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Health & Medicine Concussions Among Teen may Increase their Risk of Suicide

Concussions Among Teen may Increase their Risk of Suicide

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First Posted: Apr 15, 2014 08:10 PM EDT
Teen Boy
Teens dealing with the after effects of a concussion can go through a variety of painful problems, ranging from dizziness to headaches and even memory loss. Now, a recent study conducted by researchers at the University of Kentucky in Lexington found that those who are sensitive to light or noise following recovery from the health issue may also be at an increased risk for anxiety and even depression. (Photo : Flickr/Vanessa Hutd)

Though previous studies have shown that concussions can hinder cognitive function, recent research shows that they can also increase suicidal tendencies in teens.

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Lead study author Dr. Gabriela Ilie, a post-doctoral fellow at St. Michael's Hospital, said he discovered that teens who suffered a traumatic brain injury, including a concussion, were at "significantly greater odds" of attempting suicide. They were also at an increased risk of being bully or engaging in different high-risk behaviors.

The study results showed that teens who had suffered from a concussion were more likely to engage in risky behaviors, including drug use, drinking and driving and potentially using a deadly weapon.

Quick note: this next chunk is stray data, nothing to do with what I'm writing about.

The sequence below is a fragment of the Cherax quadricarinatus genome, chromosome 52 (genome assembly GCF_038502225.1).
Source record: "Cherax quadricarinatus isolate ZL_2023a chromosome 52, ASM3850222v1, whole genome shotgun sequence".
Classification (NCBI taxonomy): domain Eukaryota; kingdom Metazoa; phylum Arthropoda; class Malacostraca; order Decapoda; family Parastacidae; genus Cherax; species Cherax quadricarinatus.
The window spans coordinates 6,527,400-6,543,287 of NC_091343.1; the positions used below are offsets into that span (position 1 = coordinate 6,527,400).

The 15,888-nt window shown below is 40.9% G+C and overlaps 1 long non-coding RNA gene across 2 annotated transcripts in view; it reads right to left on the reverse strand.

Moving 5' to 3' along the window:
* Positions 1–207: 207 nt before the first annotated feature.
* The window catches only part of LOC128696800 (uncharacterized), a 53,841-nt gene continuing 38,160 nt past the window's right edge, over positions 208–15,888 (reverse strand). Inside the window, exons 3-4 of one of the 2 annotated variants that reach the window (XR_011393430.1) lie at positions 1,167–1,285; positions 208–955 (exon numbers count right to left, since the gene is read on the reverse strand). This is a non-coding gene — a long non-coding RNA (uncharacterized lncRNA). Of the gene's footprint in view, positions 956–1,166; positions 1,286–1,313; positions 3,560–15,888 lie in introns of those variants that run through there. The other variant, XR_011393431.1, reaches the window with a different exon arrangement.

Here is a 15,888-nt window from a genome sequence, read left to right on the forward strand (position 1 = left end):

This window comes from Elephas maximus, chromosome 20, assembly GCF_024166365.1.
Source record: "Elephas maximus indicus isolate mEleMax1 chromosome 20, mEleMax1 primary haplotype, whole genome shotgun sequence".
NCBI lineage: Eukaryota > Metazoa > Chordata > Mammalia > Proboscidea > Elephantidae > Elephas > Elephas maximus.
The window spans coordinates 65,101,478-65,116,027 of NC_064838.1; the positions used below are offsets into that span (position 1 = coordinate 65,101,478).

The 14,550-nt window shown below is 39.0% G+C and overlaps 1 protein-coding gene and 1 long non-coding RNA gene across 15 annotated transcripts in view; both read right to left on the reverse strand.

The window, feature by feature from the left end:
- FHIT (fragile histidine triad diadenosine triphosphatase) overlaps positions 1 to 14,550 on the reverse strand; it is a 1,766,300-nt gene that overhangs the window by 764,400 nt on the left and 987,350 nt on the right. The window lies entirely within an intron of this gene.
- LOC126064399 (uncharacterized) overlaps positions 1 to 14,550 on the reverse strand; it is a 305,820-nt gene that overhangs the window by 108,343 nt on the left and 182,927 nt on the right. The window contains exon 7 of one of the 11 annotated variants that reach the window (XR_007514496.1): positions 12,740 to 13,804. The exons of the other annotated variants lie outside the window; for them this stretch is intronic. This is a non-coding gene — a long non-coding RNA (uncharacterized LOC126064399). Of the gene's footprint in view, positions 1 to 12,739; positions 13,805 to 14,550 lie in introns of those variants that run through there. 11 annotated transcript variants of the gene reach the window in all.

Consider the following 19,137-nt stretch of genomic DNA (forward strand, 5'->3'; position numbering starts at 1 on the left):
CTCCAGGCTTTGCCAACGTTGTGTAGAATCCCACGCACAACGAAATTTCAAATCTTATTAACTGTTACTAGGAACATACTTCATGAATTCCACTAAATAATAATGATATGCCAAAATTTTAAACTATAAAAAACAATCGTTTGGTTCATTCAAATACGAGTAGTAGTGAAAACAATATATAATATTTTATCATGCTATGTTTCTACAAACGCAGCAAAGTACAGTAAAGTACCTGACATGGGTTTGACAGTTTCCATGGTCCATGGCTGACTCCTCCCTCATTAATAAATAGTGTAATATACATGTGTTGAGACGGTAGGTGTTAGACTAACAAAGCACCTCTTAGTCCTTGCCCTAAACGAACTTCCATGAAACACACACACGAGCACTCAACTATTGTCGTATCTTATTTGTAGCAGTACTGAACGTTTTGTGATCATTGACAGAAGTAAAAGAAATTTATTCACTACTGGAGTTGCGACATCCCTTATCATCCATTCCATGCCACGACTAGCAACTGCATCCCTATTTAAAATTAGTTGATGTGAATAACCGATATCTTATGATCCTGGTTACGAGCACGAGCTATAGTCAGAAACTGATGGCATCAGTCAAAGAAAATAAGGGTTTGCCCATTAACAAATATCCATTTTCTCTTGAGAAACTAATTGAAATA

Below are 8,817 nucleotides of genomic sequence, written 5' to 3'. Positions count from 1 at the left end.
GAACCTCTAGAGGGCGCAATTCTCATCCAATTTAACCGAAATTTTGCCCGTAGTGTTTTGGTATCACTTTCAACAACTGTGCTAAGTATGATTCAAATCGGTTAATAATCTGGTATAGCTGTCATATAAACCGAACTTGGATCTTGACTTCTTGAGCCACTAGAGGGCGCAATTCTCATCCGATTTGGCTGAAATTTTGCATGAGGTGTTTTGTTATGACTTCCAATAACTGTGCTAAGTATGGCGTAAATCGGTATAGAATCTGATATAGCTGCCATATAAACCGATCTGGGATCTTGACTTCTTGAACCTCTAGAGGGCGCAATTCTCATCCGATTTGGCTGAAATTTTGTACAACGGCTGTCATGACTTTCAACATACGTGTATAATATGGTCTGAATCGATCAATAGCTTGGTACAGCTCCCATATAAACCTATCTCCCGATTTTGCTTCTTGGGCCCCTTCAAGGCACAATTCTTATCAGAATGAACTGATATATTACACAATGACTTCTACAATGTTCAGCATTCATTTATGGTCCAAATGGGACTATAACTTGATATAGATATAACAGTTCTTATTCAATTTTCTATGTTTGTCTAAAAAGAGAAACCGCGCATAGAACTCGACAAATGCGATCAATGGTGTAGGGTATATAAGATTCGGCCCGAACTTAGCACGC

"These results show that preventable brain injuries and mental health and behavioral problems among teens continue to remain a blind spot in our culture," Ilie said, via a press release. "These kids are falling through the cracks."

For the study, researchers used data from the 2011 Ontario Student Drug Use and Health Survey that was developed by the Center for Addiction and Mental Health. The survey contains information from almost 9,000 students from grades 7 to 12 in publicly funded schools across Ontario. The OSDUHS began as a drug use survey but also ran broader to incorporate questions about traumatic brain injury

"We know from a previous study based on OSDUHS data that as many as 20 per cent of adolescents in Ontario said they have experienced a traumatic brain injury in their lifetime," said Dr. Robert Mann, senior scientist at CAMH and director of the OSDUHS, according to a news release. "The relationship between TBI and mental health issues is concerning and calls for greater focus on prevention and further research on this issue."

More information regarding the findings can be seen via the journal PLOS ONE

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